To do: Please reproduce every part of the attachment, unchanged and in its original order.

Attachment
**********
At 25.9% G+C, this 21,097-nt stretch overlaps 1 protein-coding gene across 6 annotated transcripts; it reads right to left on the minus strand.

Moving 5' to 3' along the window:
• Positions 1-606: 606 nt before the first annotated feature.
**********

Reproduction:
At 25.9% G+C, this 21,097-nt stretch overlaps 1 protein-coding gene across 6 annotated transcripts; it reads right to left on the minus strand.

Moving 5' to 3' along the window:
• Positions 1-606: 606 nt before the first annotated feature.